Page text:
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Welcome to James Glaser's Web Site!
I am proud to be an American and feel very lucky to have been born in America. I want those children born here today and tomorrow to feel that same way. 1968-69 in the Republic of South Vietnam I was taught things no one should ever need to learn, and while there I decided if ever there was an opportunity for me to speak out on the injustices of our world, I would. This web site is my opportunity. I believe in the right and duty of all Americans to defend our freedom from those who would attack and diminish it. But, I also believe the most immediate threat to our freedom lies not in sneaking saboteurs and terrorists from abroad, but in a government so overzealous in protecting our safety, they destroy the very freedom we all need to preserve it. I believe our founding fathers gave us real gifts in the Constitution and Bill of Rights. Gifts that make this nation one to be proud of, and if our government compromises them, I fear the children born today will never understand the true, greatness of the United States.
A fact that you learn right away when you use the Veterans Administration for your health care is that you are going to spend a lot of time in waiting rooms, and no matter which facility you use, eventually you will have walked every hallway getting to and from the different clinics.
One thing which takes you by surprise early on, is how helpful the staff and other patients are when you are searching for that clinic you have never been to.
Yes, the VA can be totally frustrating with canceled appointments, crowed parking lots, and long waits in crowed waiting rooms, but there are many good things you find at the VA, too.
I was sitting next to a WWII vet at the Tallahassee VA Clinic, and in walked a young vet who had horrible scars on his face from burns. That vet took a seat next to me and sat down not saying anything. I tried to get him in a conversation, and he wasn’t very talkative. But that old vet next to me leaned out and said to him, “Have they started any skin grafts yet? Man are they a bitch.” Well, that young guy looked over, and said, “You get burnt?” The old guy pulled up his pant leg showing terrible scars and said his Tin Can (destroyer) was filled with burning oil, and he had to walk/run through it to jump into the sea. I switched seats with the old guy and in no time the two of them started talking about burns. It was like that old guy became 20 some years old again, and the two of them talked on and on.
One time I was at the urology clinic at VA Hospital in Gainesville and had just been told that I had bladder cancer. They sent me out to the waiting room where I had conversations with several other vets who were in some stage of treatment for bladder cancer. Some of them told me they had been coming there for decades for treatment, which actually took out some of the fear I had from my new diagnosis. Five years later, I was in that same clinic waiting room trying to let a guy who was just told he had bladder cancer know that his life was not over.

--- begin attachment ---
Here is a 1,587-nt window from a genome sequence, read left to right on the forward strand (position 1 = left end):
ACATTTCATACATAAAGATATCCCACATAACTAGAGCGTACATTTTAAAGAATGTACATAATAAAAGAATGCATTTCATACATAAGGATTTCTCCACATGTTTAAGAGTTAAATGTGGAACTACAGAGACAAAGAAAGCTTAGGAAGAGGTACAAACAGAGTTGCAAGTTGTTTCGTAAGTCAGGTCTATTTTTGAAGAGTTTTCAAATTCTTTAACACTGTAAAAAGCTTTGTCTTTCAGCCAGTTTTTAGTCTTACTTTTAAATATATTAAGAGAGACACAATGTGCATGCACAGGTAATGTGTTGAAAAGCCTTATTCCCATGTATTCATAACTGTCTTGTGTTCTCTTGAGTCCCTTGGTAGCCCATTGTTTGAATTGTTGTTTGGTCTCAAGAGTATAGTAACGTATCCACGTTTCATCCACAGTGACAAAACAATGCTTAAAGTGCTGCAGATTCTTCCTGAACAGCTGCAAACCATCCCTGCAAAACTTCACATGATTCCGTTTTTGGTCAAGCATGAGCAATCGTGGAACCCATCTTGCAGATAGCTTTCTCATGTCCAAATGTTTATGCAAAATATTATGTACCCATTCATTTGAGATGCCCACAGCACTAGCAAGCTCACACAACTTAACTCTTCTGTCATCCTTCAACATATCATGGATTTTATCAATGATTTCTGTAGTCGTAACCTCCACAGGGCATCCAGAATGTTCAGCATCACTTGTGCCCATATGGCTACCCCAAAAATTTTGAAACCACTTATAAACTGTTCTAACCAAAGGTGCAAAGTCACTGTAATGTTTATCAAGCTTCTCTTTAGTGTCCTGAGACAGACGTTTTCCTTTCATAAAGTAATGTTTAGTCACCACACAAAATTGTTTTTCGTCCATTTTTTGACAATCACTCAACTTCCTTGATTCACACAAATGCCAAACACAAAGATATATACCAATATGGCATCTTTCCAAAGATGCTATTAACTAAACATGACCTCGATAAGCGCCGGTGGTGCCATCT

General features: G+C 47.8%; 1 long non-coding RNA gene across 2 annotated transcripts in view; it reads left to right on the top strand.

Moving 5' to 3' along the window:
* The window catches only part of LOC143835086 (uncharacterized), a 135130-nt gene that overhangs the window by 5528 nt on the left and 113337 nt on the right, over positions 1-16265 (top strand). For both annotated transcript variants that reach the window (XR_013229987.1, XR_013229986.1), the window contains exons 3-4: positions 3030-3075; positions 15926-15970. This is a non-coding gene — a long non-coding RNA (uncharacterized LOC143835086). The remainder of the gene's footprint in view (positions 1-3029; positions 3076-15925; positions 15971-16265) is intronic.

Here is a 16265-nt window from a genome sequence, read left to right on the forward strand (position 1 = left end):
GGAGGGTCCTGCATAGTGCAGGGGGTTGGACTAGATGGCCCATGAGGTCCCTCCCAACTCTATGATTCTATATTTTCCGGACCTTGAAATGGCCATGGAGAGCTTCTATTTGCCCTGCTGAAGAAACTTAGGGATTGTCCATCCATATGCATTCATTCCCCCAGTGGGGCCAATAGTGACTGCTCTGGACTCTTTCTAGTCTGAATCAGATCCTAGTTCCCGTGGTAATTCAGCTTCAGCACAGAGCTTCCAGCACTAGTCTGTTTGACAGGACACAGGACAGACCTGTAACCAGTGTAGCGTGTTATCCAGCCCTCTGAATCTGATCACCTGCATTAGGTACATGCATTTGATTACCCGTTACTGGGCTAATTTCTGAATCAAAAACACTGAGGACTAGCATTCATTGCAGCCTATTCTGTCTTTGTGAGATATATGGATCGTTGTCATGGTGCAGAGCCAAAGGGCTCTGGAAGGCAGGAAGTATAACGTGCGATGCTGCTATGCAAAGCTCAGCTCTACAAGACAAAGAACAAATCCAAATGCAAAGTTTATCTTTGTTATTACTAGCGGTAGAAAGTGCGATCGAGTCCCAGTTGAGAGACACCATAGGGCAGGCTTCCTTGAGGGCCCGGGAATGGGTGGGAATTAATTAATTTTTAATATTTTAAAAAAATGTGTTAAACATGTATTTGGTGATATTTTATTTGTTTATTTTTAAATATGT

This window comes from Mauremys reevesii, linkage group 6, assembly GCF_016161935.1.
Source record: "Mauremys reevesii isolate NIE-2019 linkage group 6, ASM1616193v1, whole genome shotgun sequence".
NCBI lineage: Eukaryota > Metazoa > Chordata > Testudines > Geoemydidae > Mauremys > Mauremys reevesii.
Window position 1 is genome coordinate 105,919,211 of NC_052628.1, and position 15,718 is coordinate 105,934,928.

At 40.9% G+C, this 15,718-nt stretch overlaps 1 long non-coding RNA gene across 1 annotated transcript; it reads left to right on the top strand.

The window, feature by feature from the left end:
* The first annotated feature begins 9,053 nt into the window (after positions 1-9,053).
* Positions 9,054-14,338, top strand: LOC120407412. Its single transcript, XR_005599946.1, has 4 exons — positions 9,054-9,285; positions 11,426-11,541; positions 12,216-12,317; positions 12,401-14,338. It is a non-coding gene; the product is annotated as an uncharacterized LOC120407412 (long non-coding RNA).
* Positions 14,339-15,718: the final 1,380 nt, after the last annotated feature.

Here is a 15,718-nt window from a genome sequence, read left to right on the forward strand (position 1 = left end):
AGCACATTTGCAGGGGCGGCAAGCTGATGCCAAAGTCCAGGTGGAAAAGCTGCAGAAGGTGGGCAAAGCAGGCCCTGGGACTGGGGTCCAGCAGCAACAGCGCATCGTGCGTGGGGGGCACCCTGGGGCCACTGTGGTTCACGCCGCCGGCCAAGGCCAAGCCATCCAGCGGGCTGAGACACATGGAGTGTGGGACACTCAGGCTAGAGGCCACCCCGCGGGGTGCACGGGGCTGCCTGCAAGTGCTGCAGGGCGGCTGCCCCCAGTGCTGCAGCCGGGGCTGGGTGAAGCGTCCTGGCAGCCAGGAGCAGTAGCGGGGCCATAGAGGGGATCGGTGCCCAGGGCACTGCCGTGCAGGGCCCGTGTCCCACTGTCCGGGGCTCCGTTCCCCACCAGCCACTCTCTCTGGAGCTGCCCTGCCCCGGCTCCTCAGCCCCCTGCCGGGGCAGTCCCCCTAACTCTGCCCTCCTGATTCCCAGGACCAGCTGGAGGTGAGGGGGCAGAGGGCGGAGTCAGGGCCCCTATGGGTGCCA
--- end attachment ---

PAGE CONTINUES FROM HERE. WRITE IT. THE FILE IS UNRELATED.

I have met veterans from every war we have had since about 1935 until now at the VA, and it doesn’t take long to find out that your branch of service or the rank you had or even your race means nothing there. You are all in the same boat, and guys and now women, are ready to talk to you about, well, about anything: your time in the service, your family, sports, what to expect from the doctor you are about to see, or what the different treatments are like.
The VA really is nothing like a civilian hospital or clinic waiting room. At the VA you have a bond with just about everyone in there, and if your wife is along, she has a special bond with the wives of other vets.
No, I am not saying that the VA is one happy place to visit, but I am saying that it is a place that you do not have to feel alone. If you want to talk to pass time or find out what to expect with your treatment, there are plenty of people ready to talk, and if you don’t want to talk, people are ready to leave you alone.
After years of using the VA, you know the chances of getting there and finding out you can’t have that test, or your doctor in is surgery and can’t see you, or that the appointment you have a letter for is not scheduled for the day it says are all pretty high. You end up walking away saying, well saying a lot of bad things.
I was at the Tomah VA hospital and met a veteran who had been shot in the face, and he looked very bad. It took a few weeks before he started to talk to me, but soon we had long conversations. I asked if he ever went home. He said he tried it, but he couldn’t handle how he frightened the children, so he thought the VA was the best place for him. There were men there who were medevac’d from the beach of Pacific Islands during WWII, and this was 50 years later.
Yes, there are veterans in every war we have who make it back to the states from their war, but never make it back home. A VA facility becomes their home for life. Every facility like that has many Veterans organizations doing whatever they can for those vets. Yes, there is a bond.
So, the VA can be oh so frustrating and, yes, I do rant and rave about the care I and other vets get. But all in all, I believe the VA is the best place for veterans to receive their medical care. Yes, it could be augmented with civilian hospitals for some treatments, but to lose the VA for veteran health care would be a real loss for our veterans.
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